The weak status of marriage should be addressed with better legal and social policies, not economic policies. Married couples without minor children are the wealthiest family group in America. They have a mean disposable income six times that of families with children. (Discretionary, or disposable income, is the money left after paying taxes and basic items. Actual figures are higher for many groups. The government considers food basic whether a two-dollar meal or a 90-dollar meal.) They do not deserve a windfall merely because some of it will benefit a minority of families with minor children.


Gallagher believes that the burden of child rearing is a good reason for spousal health coverage. But for the burden of child rearing to be a good reason for spousal health coverage, one of the conditions must be the actual presence of children. The majority of married adults have no minor children.


The author complains about politicians who deliver pro-family rhetoric and anti-family policies, but when it comes to policies and research, the author’s prescriptions are little better. She recommends an unspecified wage increase for single men. Bad idea. Bachelors and bachelorettes wallow in disposable income.  More income for them is poorly targeted, much of it ending up as disposable income. Policies that give money first, then pray individuals start doing right things, fail. Policies that reward for actually doing right things succeed. An arbitrary raise for single men is not much better than a raise for drunken sailors.


Gallagher delivers pro-middle-class, pro-lower income rhetoric while proposing pro-rich policies. She proposes an $8,000 dependent exemption, then oddly notes “that happens to be almost exactly the amount the government estimates each child costs a middle-class family[.]” The author appears not to know the difference between an exemption and a refundable tax credit, or she knows and is tricking middle-class readers. An $8,000 dollar dependent exemption would be worth over $3000 dollars to wealthy families and much less, or nothing, to most families.


Non-rich workers generally pay 15 to 30 percent of their incomes in regressive payroll, state, and local taxes. Federal income tax exemptions are no help with these taxes. The richdepending on where they live and how they earn their income--pay zero to 12 percent of their incomes on these taxes. Because of declining marginal utilities, non-rich working parents would benefit much more from policies targeted toward them.


 “There are few short-term supply-side returns to family tax cuts,” she asserts, “which is why economic conservatives tend to oppose them.” If we pretend supply-side tax cuts are glorious, she is badly mistaken. Look up the stats. Wealthy families with minor children have high rates of employment and entrepreneurship. They would seem to be the ideal targets of supply-side tax cuts. If you were a supply-sider, you should give a tax cut to Bill Gates and his family rather than a playboy heir. Here are some guesses why supply-side tax cuts do not target families with children: conservatives want to maintain a surface illusion of “equality” and “fairness” by agreeing with everyday Eleanor Burkett intuitions of “equality” and “fairness,” which means semi-equality for adults. Or maybe conservatives are clever at hedonism and would much rather have money to frequent sex workers at political conventions than give capital to parental entrepreneurs. Or perhaps conservatives know so little about public policy that anything beyond “across the board” for the rich is too complex and boring to get their attention. The best recommendation Gallagher makes is some form of covenant marriage for those choosing to enter them, though she offers no details.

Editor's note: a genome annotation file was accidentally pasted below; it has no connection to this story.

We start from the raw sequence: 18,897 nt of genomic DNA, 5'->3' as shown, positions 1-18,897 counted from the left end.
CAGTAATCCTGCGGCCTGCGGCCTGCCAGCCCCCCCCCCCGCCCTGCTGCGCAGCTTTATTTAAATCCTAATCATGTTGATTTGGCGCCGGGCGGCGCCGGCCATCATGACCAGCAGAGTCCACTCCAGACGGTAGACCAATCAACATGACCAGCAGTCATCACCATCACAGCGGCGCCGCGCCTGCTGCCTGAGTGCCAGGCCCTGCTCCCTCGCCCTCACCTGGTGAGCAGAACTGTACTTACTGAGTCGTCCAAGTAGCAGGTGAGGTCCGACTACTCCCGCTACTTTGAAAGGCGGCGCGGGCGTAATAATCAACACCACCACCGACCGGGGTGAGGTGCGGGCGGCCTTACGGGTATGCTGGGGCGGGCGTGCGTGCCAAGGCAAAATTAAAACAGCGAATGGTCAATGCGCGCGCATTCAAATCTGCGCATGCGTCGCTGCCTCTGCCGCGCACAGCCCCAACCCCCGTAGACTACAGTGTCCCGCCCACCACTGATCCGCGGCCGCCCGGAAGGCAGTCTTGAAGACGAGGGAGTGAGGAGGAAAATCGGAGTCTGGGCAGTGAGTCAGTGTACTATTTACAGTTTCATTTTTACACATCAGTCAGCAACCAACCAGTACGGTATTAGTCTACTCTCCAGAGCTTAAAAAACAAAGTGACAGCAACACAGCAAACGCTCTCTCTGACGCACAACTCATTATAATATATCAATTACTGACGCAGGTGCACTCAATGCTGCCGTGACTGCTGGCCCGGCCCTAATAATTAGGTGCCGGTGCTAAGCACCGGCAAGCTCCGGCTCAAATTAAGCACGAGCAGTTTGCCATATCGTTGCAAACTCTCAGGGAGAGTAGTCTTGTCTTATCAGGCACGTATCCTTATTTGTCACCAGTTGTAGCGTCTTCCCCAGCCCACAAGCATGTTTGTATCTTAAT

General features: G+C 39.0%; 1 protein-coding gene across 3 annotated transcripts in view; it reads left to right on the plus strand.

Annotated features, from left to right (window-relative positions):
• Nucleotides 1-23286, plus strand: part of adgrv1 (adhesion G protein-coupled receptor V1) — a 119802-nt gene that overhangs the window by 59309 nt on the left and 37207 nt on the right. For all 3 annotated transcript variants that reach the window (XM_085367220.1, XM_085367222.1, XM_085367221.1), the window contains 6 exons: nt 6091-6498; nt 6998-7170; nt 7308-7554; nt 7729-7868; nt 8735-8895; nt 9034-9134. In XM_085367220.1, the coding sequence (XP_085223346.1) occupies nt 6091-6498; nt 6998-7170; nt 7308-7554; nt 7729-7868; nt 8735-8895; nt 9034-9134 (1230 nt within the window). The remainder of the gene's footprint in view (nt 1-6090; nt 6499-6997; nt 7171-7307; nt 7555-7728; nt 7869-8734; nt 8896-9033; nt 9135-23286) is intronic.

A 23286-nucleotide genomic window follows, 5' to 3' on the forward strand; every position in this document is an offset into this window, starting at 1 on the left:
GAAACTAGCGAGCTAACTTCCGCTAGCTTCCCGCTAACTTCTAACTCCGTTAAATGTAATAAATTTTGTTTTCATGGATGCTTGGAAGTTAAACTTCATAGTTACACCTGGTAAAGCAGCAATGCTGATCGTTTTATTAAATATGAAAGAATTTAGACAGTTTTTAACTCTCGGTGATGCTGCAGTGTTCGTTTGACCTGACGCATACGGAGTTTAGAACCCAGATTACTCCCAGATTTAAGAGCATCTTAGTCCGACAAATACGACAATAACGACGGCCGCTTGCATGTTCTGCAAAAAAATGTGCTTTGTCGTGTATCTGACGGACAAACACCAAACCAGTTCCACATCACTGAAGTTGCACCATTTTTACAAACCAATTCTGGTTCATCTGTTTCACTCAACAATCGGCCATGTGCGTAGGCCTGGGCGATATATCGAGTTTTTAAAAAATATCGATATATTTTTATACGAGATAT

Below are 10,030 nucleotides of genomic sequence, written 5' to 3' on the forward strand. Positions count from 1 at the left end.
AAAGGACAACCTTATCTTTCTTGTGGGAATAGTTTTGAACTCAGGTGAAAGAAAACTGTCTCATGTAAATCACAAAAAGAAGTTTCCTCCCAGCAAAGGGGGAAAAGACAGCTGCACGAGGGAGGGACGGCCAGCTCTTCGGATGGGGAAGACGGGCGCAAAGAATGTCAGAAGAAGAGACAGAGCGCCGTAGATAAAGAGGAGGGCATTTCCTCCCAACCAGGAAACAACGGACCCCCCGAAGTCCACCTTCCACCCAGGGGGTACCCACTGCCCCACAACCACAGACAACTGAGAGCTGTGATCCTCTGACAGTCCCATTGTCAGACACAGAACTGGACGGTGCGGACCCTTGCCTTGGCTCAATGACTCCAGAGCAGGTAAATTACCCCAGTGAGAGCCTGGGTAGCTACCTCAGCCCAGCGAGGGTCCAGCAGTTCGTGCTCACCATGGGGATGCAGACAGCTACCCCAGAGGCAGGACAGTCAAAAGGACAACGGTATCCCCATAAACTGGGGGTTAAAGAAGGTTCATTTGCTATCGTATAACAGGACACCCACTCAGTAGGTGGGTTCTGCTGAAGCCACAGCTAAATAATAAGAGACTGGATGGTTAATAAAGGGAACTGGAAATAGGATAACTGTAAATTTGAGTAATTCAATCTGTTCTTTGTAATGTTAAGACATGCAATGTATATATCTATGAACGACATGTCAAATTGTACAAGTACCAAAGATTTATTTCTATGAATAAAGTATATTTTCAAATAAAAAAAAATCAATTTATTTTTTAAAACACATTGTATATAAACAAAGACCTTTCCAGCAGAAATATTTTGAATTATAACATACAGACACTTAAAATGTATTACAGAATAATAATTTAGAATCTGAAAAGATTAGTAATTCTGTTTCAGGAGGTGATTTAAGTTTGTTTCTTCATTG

If Gallagher's program—a barrage of anti-family policies matched by salvos of pro-family rhetoric—became popular, it might make matters worse. She offers It would increase ritual and internecine warfare among parents. Family neoconservatives align themselves with the rich. The wealthy do not return the love, but the wealthy harm non-rich parents and children thanks to neoconservatism. The billion dollar boys probably laugh at the usefulness of Maggie Gallaghers. Marriage is important, but it is not the most important institution on the planet. Moral education, civics education, primary education, political institutions, economic institutions, and child rearing matter more. Worth browsing.

320p (H) 1996


Book review by J.T. Fournier. Last updated 1/22/09.